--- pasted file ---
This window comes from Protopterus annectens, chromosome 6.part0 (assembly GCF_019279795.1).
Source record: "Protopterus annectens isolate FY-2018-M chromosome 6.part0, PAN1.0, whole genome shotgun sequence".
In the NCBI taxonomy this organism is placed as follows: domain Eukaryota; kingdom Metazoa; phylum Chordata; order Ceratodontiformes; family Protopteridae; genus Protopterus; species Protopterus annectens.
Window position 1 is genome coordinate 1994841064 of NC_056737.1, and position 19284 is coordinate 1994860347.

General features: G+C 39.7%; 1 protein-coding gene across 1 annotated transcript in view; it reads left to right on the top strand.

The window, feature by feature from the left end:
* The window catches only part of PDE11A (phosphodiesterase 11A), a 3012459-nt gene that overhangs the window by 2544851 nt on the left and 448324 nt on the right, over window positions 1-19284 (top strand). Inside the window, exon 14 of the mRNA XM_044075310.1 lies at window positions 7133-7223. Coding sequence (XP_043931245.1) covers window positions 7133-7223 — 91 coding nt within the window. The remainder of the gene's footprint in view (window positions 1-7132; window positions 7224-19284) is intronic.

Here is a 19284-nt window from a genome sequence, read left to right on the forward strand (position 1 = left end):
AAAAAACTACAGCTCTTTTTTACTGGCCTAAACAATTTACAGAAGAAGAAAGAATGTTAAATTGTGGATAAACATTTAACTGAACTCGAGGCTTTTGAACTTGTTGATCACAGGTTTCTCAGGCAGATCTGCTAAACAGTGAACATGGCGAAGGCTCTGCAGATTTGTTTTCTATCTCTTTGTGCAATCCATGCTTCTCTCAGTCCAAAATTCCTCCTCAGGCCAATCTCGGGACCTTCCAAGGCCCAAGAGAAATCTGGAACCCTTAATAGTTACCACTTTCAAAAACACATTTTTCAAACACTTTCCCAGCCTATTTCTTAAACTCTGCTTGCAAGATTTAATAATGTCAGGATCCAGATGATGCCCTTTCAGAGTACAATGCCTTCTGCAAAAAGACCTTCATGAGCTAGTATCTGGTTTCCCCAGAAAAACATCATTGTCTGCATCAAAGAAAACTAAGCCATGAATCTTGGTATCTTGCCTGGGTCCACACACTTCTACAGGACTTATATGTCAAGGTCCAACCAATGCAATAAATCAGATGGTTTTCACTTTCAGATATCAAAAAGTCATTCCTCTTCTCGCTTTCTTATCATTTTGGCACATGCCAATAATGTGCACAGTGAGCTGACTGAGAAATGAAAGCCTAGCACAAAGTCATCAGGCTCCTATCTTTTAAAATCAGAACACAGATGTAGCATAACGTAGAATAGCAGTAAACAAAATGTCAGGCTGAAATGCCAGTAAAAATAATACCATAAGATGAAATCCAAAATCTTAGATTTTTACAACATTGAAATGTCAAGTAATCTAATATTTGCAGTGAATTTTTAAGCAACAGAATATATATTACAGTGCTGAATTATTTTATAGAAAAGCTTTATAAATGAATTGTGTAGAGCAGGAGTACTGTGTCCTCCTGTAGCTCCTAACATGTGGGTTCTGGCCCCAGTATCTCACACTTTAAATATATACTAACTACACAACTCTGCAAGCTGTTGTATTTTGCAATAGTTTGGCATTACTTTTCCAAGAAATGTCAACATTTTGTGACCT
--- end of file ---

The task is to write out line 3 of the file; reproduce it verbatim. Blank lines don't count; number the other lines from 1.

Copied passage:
In the NCBI taxonomy this organism is placed as follows: domain Eukaryota; kingdom Metazoa; phylum Chordata; order Ceratodontiformes; family Protopteridae; genus Protopterus; species Protopterus annectens.